Sattelite photographs captured by Amnesty International display the rapid expansion of North Korea's prison camps. Camp 16, pictured above, is the largest of the known gulags created to hold citizens who had fallen out of political favor with the government. The implementation of additional housing structures and resource production facilities, such as mining and loging, to these prison camps depict North Korea's continued reliance on them for economic resources and destruction of government opposition.
North Korea is today one of the last bastions of hard-line Communism. Its leaders have kept a tight grasp on their one-party regime, quas...
Jill Whitman's insight:
The Aquariums of Pyongyang seems to be a good book to read in addition to Escape from Camp 14 in order to delve even farther into the cruel reality of Korean prison camps. The story follows the journey of, Kang Chol-hwan, a North Korean gulag survivor who offers an entirely different perspective than Shin Dong-hyuk in Escape from Camp 14. Kang was the first to be sent to a gulag and eventually escape while Shin was the first to be born into a political prison camp and later escape whilst knowing nothing of the outside world. The lack of naïveté Kang had of his situation in comparison to Shin is sure to provide an interesting, telling, and thought provoking read.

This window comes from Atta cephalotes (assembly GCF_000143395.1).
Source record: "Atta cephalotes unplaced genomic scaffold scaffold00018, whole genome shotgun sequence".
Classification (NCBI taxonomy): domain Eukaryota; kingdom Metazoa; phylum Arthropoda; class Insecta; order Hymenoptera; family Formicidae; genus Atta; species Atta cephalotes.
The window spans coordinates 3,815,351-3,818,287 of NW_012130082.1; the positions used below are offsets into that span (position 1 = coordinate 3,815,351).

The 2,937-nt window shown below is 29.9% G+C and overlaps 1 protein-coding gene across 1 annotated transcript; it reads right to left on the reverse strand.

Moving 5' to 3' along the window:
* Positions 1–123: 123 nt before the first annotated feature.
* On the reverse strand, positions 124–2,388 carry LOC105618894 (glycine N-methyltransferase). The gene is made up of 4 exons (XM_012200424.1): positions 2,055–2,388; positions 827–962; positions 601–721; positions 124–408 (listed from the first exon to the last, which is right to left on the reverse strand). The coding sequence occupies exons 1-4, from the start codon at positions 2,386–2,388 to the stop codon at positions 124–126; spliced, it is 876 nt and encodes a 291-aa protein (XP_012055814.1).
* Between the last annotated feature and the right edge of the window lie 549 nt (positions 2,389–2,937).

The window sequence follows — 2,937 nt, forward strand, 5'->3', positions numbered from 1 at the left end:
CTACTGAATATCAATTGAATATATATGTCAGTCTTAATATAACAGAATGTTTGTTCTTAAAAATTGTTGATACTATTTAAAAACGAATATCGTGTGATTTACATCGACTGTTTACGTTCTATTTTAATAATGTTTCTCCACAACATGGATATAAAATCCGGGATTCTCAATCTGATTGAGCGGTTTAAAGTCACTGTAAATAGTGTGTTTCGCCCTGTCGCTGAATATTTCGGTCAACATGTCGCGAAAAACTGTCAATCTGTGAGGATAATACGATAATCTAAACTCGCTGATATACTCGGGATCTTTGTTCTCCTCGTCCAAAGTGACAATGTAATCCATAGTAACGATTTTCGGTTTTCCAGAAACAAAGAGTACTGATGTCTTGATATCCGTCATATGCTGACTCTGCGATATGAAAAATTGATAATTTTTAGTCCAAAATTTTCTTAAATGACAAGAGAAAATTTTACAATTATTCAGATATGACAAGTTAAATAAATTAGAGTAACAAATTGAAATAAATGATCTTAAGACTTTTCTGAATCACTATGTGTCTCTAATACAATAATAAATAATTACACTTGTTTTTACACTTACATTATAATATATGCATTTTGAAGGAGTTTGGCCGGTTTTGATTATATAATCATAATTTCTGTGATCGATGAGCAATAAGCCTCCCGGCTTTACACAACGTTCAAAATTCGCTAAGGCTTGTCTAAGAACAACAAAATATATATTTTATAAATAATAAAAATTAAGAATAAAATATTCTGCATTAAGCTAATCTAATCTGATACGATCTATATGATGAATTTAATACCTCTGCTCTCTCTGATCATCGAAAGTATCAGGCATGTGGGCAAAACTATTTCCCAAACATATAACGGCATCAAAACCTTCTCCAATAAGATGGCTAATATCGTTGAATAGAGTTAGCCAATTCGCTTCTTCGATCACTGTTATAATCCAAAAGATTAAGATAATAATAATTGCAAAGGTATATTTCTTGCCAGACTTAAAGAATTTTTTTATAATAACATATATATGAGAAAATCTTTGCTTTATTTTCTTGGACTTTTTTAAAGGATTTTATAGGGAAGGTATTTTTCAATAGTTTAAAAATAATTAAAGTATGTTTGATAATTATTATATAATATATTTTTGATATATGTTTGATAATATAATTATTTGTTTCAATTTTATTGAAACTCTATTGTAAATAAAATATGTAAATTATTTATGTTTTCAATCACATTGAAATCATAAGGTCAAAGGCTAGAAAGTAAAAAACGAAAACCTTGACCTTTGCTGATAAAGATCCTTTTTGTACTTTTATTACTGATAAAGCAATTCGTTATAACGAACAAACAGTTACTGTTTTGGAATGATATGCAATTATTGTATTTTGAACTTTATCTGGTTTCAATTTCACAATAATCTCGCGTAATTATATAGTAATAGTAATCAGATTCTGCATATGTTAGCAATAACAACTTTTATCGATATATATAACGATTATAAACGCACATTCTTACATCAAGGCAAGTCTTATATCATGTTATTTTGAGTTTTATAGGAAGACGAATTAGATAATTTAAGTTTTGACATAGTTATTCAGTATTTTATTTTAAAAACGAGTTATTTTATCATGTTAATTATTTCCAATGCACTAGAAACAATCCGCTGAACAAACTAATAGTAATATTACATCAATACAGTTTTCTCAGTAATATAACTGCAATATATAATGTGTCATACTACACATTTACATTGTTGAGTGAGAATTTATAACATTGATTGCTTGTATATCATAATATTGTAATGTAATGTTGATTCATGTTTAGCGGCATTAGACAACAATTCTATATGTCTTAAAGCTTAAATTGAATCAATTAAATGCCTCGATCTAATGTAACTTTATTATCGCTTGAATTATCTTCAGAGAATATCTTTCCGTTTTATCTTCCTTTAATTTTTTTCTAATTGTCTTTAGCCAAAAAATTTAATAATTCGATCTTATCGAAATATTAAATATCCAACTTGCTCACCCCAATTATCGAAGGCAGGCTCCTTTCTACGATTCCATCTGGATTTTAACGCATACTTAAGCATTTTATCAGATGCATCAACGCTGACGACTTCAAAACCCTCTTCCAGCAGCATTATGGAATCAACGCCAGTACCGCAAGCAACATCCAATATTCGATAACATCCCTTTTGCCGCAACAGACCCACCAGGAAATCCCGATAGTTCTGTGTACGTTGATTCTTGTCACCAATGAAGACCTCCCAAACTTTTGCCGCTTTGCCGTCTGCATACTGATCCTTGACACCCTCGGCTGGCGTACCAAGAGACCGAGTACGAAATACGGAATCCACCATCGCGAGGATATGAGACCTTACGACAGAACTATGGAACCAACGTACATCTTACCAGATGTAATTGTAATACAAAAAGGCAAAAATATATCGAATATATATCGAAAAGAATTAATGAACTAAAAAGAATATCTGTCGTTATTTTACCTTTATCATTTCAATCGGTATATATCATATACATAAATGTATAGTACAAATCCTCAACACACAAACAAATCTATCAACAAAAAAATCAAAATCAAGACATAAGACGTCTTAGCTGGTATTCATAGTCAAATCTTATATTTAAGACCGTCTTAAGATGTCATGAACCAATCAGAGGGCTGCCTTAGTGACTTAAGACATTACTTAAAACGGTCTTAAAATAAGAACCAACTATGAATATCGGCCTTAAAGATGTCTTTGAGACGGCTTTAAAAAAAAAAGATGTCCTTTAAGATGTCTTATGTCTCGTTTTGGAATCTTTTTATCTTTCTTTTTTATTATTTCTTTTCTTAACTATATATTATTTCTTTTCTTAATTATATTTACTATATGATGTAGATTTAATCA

North Korea is a small country that exists in a constant state of turmoil and chaos caused by forces outside and inside its borders. Just outside North Korea's northern border lies China, the country's primary allie, while directly at their southern border they face South Korea, their oldest enemy along with the United States. Situated in this increasing hostile location, the country's fragility has since created a paranoid government and increasingly frustrated public population that produce immense strain and corruption at all levels of Korean society.